7. Tone – Do they have a full and rich tone through out their range? Does it sound well-balanced and consistent, e.g. not too breathy, nasal, squeaky, harsh or strident?
8. Vibrato – Do they have access to a well-balanced vibrato, i.e. not too wide, slow, fast, or narrow?. Can they control it if they want to? E.g. go from straight tone to vibrato?
9. Dynamic control – Are there appropriate dynamics or does the lack of control dictate the volume, e.g. always loud for higher notes?
10. Emotional context – e.g. Is the singer able to convey emotion through their voice or does poor vocal technique limit this?
11. Musicality – How is their musical phrasing, timing, rhythm, stylistic delivery, and do they execute accurate and appropriate riffs/improvisation?
12. Other factors –e.g. Does their posture impede or help? Can we understand the lyrics, – articulation, accent/dialect?. Does playing an instrument at the same time hinder their singing? Do they have any inappropriate bodily movements or are they too stiff?

Assessment can be made on a sound and scale or in the context of a song. Today we will check out this a live performance of the song Bring Me To Life sung by Amy Lee (Evanescence) against the above criteria and see what we come up with. Once you’ve made your notes come back and see what I came up with in my assessment, do we agree or disagree?

Bring Me To Life – Evanescence (Live)

My assessment:

1. Intonation (pitch) Tending to be flat, especially in the chorus and some of the sustained notes, some pitches missed out.
2. Laryngeal stability tending to rise.
3. Vocal fold closure ranged from weak closure (breathy) to over- compressed.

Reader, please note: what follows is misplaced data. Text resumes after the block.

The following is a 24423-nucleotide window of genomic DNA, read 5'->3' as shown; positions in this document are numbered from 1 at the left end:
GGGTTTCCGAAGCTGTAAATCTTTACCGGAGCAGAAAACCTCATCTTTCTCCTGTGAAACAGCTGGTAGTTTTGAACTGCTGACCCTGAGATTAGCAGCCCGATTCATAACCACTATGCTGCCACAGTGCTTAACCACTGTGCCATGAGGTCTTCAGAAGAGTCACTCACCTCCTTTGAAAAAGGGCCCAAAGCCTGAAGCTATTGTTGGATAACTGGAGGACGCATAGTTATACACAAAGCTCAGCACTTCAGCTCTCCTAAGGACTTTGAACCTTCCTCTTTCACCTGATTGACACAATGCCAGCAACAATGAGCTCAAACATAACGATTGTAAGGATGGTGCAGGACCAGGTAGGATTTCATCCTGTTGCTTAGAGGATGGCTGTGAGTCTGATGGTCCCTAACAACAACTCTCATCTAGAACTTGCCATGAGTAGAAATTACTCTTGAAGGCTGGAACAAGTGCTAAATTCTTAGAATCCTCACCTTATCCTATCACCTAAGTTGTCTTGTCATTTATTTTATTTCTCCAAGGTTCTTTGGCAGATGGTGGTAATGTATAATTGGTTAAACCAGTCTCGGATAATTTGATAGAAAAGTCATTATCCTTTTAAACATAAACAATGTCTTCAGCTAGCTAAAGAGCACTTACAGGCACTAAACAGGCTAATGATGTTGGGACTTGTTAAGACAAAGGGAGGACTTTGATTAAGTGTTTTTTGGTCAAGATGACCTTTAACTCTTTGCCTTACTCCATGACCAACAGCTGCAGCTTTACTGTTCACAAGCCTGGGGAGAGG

4. Range – not making all of the 2 top notes of the song (D5/C5) every time.
5. The passaggio (Female = ~Ab4-C5) At start of song used breathy quality and the transition was unstable. Voice became strained in the chorus and bridge of song – was then pushing voice to get to notes.
6. Breath management gasping for breath at times, audible inhalation.
7. Tone Pushed/yelled in places, edgy tone, bit nasal.
8. Vibrato not used (genre thing).
9. Dynamic control Started quietly, – used breathiness to reduce volume. From chorus on dynamic became loud, –achieved by yelling.
10. Emotional context Intensity expressed by pushing the sound.
11. Musicality breathlessness and need for high physical energy interfered with rhythm, melody, and phrasing at times, but the artist is obviously musically adept.
12. Other factors 

  • just came from another song
  • not sure how many had been sung before.
  • started off accompanying self on keyboard – standing, leaning forward and down to mic, chin protruding.
  • high-energy performance – running around through out.